Local News

April 17, 2010

Hanging up the apron

A fixture at Hardee’s, ‘Miss Faye’ retiring after 40 years

DALTON — Forty years of food. Forty years of memories. Forty years of friends.

After almost a half century of serving faithful diners at the Thornton Avenue Hardee’s, Faye Greene is hanging up her apron from the first — and only — job she’s ever had. Her last official day is Sunday, although employees joked they have “Miss Faye’s” cell phone number in case they need her expertise. If she doesn’t answer, they also know where she lives.

“I’ve enjoyed it,” Greene said. “I like dealing with people. You meet a lot of people and deal with a lot of people. That helps you out along in life.”

Employees converted the back dining room at Hardee’s into a retirement party Friday afternoon complete with balloons, a vase with flowers and gifts. Several workers came in on their day off, while many of Greene’s family shared in the celebration. Workers presented her with a plaque commemorating her time at the store (4/18/70 — 4/18/10) and a sheet cake for attendees to enjoy.

Most fast food employees only last a few months. Turnover is the norm. Greene has worked for the company almost as long as it has existed. In 1960, Wilber Hardee opened his first namesake restaurant in Greenville, N.C. Greene started at the Dalton location 10 years later when she was 29. Hardee’s now operates or franchises more than 1,900 restaurants in 30 U.S. states and nine countries.

Born in Calhoun, Greene moved north to Dalton at an early age. She started working at Hardee’s shortly after her husband, Billy, began at Shaw Industries. Why Hardee’s? It was a job.

“I started working on the back line,” Greene said. “I never liked being on the register. I’ll do anything you want me to, just don’t put me on the register.”

Through the years, she’s seen plenty of changes. The old orange and blue decor has been replaced by red and yellow signage. The menu, once dominated by fried chicken and fixings, has shifted to super-sized hamburgers and French fries.

Co-workers gushed about Greene’s strong work ethic.

“She runs circles around some of these younger kids,” Hardee’s manager Terry Rhoten said. “And she keeps the younger ones running, too.”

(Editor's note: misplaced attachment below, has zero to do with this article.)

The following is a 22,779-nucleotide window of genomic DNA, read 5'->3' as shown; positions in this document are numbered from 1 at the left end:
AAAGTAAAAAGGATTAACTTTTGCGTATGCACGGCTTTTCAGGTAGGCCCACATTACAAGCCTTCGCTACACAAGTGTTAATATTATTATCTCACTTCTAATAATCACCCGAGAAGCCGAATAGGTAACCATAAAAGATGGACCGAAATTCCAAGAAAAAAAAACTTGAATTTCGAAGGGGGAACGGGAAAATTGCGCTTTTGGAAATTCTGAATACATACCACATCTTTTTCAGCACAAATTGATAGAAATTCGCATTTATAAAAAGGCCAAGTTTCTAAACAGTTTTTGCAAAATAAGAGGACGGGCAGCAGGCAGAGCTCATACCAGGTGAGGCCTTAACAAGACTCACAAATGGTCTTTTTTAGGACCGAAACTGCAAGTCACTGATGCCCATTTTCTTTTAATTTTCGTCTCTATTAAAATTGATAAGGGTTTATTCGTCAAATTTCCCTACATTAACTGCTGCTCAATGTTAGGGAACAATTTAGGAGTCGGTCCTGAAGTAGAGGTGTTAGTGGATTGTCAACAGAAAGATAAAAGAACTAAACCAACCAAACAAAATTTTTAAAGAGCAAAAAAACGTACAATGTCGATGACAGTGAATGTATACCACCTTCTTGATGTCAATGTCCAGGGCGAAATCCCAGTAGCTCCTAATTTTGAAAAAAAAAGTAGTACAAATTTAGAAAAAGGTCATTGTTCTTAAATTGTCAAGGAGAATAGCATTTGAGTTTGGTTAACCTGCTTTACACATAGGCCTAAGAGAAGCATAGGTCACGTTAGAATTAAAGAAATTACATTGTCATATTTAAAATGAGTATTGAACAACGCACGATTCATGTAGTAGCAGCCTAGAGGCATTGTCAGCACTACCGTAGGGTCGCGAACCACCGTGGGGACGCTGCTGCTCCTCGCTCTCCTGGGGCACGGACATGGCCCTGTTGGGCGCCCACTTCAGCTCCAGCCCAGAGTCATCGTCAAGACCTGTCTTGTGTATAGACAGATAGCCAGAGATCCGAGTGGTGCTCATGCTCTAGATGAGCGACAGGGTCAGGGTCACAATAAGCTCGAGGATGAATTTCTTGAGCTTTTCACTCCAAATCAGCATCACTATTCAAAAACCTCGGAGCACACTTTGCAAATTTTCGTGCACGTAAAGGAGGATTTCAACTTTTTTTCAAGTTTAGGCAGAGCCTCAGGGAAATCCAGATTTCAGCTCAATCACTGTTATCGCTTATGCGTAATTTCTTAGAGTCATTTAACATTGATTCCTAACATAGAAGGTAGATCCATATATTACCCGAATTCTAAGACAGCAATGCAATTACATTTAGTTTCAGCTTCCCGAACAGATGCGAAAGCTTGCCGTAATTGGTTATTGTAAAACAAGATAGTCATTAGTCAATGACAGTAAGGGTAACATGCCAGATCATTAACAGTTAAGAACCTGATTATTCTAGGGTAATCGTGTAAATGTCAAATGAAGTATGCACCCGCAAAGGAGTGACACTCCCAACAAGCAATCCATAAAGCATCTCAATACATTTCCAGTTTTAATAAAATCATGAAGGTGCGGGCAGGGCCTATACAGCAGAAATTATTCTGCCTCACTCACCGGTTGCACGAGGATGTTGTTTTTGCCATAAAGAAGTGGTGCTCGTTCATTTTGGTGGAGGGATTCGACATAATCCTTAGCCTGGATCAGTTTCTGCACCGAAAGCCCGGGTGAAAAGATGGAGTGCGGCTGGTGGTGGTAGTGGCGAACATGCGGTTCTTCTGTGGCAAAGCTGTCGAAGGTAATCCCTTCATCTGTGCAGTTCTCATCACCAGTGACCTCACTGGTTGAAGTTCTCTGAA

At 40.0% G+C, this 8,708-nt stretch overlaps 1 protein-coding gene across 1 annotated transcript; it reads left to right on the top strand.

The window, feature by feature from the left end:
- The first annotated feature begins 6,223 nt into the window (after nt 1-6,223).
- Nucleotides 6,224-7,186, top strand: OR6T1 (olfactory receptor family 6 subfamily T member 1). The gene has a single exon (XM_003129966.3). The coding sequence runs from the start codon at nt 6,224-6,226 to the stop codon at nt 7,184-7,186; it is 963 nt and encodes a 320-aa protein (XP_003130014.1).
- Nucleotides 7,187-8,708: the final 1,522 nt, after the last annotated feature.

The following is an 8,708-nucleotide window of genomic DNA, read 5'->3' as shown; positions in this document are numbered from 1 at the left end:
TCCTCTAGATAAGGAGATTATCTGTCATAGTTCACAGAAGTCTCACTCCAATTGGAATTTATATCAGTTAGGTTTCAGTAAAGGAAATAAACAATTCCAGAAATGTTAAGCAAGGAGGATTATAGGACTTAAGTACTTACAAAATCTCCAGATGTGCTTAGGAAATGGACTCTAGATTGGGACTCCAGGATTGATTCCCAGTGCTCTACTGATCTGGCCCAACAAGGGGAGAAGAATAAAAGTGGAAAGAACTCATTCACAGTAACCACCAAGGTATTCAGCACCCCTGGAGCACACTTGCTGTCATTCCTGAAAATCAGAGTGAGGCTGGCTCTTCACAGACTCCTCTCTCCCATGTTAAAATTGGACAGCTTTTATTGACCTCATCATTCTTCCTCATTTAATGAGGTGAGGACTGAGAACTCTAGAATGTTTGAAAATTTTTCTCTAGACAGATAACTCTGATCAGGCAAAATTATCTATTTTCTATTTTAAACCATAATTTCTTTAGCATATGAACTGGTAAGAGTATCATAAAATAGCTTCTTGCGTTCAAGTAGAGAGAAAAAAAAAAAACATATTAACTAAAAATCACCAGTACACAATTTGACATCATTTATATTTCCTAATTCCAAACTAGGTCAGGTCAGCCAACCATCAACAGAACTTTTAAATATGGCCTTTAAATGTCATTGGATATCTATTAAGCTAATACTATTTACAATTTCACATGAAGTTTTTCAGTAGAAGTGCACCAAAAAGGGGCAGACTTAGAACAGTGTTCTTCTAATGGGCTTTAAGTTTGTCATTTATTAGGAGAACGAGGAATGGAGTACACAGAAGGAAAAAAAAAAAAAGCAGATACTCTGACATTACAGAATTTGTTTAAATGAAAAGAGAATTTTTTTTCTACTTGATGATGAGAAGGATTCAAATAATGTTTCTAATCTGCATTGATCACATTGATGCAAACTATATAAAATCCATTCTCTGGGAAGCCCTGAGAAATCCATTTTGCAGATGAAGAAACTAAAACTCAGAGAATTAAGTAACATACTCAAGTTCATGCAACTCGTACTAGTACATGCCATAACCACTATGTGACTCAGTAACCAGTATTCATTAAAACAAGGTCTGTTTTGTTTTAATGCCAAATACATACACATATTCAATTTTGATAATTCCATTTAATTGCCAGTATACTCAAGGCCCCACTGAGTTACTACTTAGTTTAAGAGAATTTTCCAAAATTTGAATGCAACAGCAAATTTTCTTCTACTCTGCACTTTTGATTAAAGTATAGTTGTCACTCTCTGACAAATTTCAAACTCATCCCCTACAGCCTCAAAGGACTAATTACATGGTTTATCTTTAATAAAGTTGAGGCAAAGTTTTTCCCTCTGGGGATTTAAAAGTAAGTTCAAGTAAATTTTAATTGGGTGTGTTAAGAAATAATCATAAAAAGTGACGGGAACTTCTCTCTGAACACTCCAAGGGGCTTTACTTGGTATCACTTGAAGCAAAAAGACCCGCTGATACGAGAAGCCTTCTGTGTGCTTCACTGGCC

They also applauded her unassuming personality.

“She always keeps a smile on the crew’s faces,” said Ashley Slaton, who has worked with Greene for two years. “That’s what I always liked about Miss Faye. You cannot not smile around Faye.”

Greene returned the praise, saying co-workers, from teenagers to senior citizens, have all impacted her life.

“All the help that has come through has really helped me,” Greene said. “I’ve enjoyed working with each and every one of them.”

Even the president of the company that owns the Dalton Hardee’s thanked Greene for her dedication.

“Faye’s 40 years of dedication and loyalty are an inspiration to others at a time when people rarely stay committed to one company,” said Julia Scoggins, president, J&S Restaurants Inc. — Hardee’s in a press release. “It is employees like Faye that make this company great and we wish her many years of happiness.”

Several longtime customers dropped in to say hello, and also goodbye.

David Nichols can’t recall exactly when he first ate at the restaurant. He uses Greene as a reference point.

“I’ve been coming as long as she’s been working,” Nichols said.

He dropped by to wish Greene well in her retirement. The Hardee’s will definitely be different without her, but he’s yet to find another place that matches its caring atmosphere, he said.

“We’re going to miss her,” Nichols said. “She’s always been so friendly. This is probably the friendliest Hardee’s I’ve ever been to in the United States. To go somewhere other than your own home where you feel great respect, it’s just like family.”

Paul Setters has picked up coffee at Hardee’s for friends over the past several years. When Setters heard Greene was retiring, he thought it would be a nice gesture to say goodbye. He gave her a rug as a going-away gift.

“She’s blessed and everyone who has been around her is blessed,” Setters said. “She’s such a fine lady and a great example. That’s what we’re all looking for, a role model of some kind. It doesn’t matter what age you are.”

In retirement, Greene plans to spend time with her husband and continue baby-sitting her four great-grandchildren.

“She wears them out,” daughter Trisha Wheat said. “When she leaves, they fall over and go to sleep.”

Maybe that will give “Miss Faye” time to work a few more hours at Hardee’s.

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